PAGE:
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The Last Stand (Lionsgate, R)

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thelast 75This film will almost singlehandedly decide the future of Arnold’s career.

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A few minutes into The Last Stand, it hit me just how weird it felt to be sitting in a theater watching a new Arnold Schwarzenegger movie. Sure, he’s made appearances in the Expendables movies, but they are mostly jokey cameos in which he is riffing on his own image in pop culture. Here he is playing a character, and for the most part, he’s not winking at us (there is an upsetting absence of puns). He plays Ray Owens, a small-town sheriff who lives right next to the Mexican border. A major drug dealer escapes FBI custody and makes a mad dash for the border, and Ray’s town is the only thing in his way.

This film will almost singlehandedly decide the future of Arnold’s career. He hasn’t been the lead in a film for nearly a decade, and in many ways, action movies have moved on. Gone are the days of the wise cracking muscle man who can’t really act but can wield a big gun. If audiences reject this movie, who knows what could happen?

I have to say, Arnold went to the right man. I have enough affection for him that I probably would have seen his new film anyway, but I got excited because of Korean director Kim Jee-Woon (or Jee-Woon Kim, depending on where you are). Kim is the greatest action director in the world right now, and one of my very favorite directors, period. I can’t think of anyone else who is better at capturing movement on film. Of course, foreign directors coming to Hollywood have a shaky history, so I was very curious to see how he would fare. He did pretty good.

Don’t get me wrong, The Last Stand is about as light and forgettable as its title. It’s a sub-par Kim Jee-Woon film, but it’s a pretty good Arnold movie, and the good things that elevate it clearly come from Kim. One is his sense of humor. It’s dark without being mean, and often infused with violence, which I must say is spectacular. The movie also looks good. Jee-Woon brought over cinematographer Kim Ji-Yong, who shot his best movie, A Bittersweet Life. However, Jee-Woon is obviously pulling from the movie that must have got him the job, The Good, the Bad, the Weird. Certain visual motifs are lifted wholesale, as is the character played by Johnnie Knoxville. The best action scene in this movie is not as good as the worst action scene from that one, but it still has that unique, playful vibe, and audiences will eat it up.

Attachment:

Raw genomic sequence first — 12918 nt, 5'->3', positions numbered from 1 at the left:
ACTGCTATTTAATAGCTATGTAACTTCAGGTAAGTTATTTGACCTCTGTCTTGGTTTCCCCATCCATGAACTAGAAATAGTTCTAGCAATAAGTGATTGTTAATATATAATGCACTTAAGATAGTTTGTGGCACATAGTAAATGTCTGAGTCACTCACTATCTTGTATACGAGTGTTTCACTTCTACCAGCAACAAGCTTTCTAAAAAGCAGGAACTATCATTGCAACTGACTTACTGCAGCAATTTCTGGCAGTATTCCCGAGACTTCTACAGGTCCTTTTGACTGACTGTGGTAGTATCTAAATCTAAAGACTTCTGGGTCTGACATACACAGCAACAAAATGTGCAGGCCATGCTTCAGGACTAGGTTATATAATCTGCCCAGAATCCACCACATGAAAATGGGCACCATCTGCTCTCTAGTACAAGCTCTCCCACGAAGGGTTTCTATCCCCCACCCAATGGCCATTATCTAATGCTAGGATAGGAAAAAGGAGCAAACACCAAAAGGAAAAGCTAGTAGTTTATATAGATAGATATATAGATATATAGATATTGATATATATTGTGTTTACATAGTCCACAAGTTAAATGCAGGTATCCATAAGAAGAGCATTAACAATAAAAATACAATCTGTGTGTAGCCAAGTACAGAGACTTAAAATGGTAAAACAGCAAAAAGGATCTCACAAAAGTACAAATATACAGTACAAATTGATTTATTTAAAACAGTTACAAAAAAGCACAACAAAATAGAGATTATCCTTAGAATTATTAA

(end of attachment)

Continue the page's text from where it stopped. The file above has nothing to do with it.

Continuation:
I like the western plot of The Last Stand, but unlike in say, High Noon, we can’t spend the whole movie building up to the climax. We have to have a bunch of little action scenes throughout, and that is the weakest part of the movie. First off, much of the action is taking place away from our central town and focused on the villain, who I found very boring. There’s a lot of treading water before getting to the big climax.

The biggest obstacle in Arnold’s way back to stardom (aside from certain personal issues) is his age. What this movie does well is use that to its advantage. He’s not the one-man army he used to be, and they don’t try to play him that way. One thing that does is add tension; another is that it requires some colorful supporting characters. The movie is full of good character actors, from Forest Whitaker, to the inimitable Luis Guzman, to Peter Stormare, who does an appalling southern accent, but is deliciously over-the-top fun. Harry Dean Stanton even shows up for about two minutes, and two minutes of Harry Dean Stanton is better than no Harry Dean Stanton. But the focus is Arnold, and while he has never been a great actor, he has always been a great presence, and whenever he’s not on screen in this movie, I wish he was.

I’m sure I’m coming off pretty lukewarm on this movie, but the parts I enjoyed, I really enjoyed. The last act makes it worthwhile for any fan of either Schwarzenegger or Kim Jee-Woon. It’s not as strong a comeback as Sylvester Stallone had with Rocky Balboa and Rambo, but it should remind people who like Arnold why they liked Arnold in the first place—even if it doesn’t win any new fans. | Sean Lass

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